Aug 25th 2017 | Posted in Public Safety by Kristin Gordon

The National Hurricane Center sent out a message this week advising people along the Texas coast to monitor a tropical storm that died on Monday in the central Caribbean, but has gained strength and is predicted to make landfall in the middle of the Texas coast as a Category 3 hurricane sometime this evening or Saturday morning. Yesterday afternoon, the storm’s winds were rated at 80 mph and the middle of the Texas coast was placed under a hurricane warning.

As the storm, now officially named Hurricane Harvey, churned toward Texas, Gov. Greg Abbott pre-emptively declared a state of disaster and issued a disaster proclamation on Wednesday in 30 counties on or near the coast to speed deployment of state resources to any areas affected. Those counties include Aransas, Austin, Bee, Calhoun, Chambers, Colorado, Brazoria, DeWitt, Fayette, Fort Bend, Galveston, Goliad, Gonzales, Harris, Jackson, Jefferson, Jim Wells, Karnes, Kleberg, Lavaca, Liberty, Live Oak, Matagorda, Nueces, Refugio, San Patricio, Victoria, Waller, Wharton and Wilson. Abbott has activated about 700 members of the state National Guard ahead of Hurricane Harvey making landfall. Military helicopters are on standby in Austin and San Antonio in preparation for search and rescues and emergency evacuations.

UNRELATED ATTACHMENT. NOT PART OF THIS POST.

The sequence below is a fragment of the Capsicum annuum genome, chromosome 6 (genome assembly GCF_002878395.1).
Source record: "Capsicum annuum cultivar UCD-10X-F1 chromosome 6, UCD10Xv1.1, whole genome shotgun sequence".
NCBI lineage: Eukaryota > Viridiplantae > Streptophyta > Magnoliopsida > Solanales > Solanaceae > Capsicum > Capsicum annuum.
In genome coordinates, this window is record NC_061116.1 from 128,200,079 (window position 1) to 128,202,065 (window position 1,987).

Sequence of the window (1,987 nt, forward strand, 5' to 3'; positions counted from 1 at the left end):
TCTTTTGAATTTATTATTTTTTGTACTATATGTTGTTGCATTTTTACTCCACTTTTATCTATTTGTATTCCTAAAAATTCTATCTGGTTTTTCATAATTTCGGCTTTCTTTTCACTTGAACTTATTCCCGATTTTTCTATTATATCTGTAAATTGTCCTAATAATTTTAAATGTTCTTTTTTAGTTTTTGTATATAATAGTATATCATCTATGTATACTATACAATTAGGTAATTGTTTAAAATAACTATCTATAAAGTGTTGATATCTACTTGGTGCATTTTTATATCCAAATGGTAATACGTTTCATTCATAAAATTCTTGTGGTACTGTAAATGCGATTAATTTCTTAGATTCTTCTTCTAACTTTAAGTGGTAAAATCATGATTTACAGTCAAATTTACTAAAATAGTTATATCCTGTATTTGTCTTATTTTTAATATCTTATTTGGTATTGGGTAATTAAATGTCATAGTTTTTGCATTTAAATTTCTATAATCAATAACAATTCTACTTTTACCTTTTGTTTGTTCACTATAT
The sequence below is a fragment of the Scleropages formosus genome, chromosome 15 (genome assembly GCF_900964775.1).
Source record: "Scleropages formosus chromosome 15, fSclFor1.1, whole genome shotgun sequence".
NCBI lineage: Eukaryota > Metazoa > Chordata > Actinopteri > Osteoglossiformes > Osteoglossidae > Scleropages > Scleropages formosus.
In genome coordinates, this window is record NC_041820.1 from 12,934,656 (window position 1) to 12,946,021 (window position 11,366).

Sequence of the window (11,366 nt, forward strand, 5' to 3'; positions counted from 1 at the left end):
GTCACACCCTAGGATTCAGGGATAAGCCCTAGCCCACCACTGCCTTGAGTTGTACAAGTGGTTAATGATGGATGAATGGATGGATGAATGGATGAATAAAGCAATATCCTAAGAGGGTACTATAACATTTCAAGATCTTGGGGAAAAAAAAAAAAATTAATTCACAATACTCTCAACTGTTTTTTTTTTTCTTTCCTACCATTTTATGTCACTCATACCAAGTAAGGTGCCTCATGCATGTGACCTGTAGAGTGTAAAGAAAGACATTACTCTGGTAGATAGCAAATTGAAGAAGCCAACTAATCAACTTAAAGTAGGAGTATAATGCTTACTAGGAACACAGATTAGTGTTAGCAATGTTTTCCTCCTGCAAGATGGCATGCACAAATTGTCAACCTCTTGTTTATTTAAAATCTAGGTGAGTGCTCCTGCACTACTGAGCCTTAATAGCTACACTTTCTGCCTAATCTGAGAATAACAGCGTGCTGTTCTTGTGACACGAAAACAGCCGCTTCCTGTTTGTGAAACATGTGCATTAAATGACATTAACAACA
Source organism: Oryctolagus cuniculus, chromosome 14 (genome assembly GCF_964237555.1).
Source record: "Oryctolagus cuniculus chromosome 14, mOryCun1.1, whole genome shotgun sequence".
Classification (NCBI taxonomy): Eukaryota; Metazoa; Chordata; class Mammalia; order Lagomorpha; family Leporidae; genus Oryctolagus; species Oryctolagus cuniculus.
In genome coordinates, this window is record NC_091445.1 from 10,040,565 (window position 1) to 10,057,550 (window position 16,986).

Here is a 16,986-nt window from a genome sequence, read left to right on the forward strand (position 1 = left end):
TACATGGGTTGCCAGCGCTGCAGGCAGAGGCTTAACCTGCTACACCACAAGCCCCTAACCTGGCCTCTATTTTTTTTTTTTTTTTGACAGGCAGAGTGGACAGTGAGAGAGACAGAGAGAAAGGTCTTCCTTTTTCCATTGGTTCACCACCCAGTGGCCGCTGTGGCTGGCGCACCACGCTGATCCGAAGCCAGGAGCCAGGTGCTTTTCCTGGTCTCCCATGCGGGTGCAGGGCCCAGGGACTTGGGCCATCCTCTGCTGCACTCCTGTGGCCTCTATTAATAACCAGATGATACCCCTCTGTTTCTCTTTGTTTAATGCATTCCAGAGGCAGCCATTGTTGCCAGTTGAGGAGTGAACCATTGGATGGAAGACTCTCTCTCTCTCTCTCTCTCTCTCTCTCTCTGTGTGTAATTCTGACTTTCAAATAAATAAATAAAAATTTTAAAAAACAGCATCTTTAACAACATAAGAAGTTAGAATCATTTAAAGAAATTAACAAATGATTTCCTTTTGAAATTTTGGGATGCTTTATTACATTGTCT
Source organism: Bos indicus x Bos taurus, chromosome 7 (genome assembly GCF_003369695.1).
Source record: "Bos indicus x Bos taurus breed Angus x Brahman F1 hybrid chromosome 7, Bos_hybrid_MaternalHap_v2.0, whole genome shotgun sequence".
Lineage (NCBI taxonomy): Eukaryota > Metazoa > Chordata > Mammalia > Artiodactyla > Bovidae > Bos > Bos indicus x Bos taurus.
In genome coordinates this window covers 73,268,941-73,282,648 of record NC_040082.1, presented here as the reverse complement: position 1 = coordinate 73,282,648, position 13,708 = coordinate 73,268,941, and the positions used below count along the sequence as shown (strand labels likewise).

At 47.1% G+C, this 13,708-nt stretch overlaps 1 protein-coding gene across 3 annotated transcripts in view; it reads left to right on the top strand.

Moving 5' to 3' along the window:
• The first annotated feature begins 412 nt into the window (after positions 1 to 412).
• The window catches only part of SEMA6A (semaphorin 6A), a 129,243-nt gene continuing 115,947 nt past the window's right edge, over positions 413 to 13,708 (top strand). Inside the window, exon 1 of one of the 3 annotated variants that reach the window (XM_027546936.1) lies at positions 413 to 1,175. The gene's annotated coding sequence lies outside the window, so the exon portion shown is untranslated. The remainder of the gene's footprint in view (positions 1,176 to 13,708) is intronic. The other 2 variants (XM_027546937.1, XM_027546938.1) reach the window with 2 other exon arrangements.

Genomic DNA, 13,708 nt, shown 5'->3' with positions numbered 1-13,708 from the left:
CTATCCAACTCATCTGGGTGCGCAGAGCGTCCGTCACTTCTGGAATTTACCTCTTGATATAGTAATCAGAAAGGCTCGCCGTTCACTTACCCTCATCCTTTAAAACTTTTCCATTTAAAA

harvey 1024x768 Hurricane Harvey is taking Texas by storm

Hurricane Harvey the morning of Aug. 25. Photo courtesy of the National Oceanic and Atmospheric Administration.

Harvey is already affecting back-to-school schedules across southeast Texas. Several school districts, colleges and universities canceled or announced an early release from classes yesterday and most of them are closed today. Many school officials have already made closure decisions for next week while others are waiting to see what Harvey does over the weekend before making closure announcements for next week.

Businesses also have had to close up shop due to evacuations, safety concerns and the possibility of significant flooding. Along the coast and out in the gulf are oil refineries and offshore oil and gas platforms that have had to temporarily close down production. Roughly 30 refineries are scattered along the Texas coast to Louisiana. Combined, the refineries process an estimated 7 million barrels of oil every day to make gasoline, diesel and other products. Just under 10 percent of offshore U.S. Gulf of Mexico crude output capacity was shut down on Thursday, government data showed. These shutdowns will have a significant impact on crude oil imports into the Texas Gulf Coast, resulting in refineries cutting crude rates. There will also be a chain reaction of petroleum product exports impacting supplies into Mexico. Prices at the pump will also rise.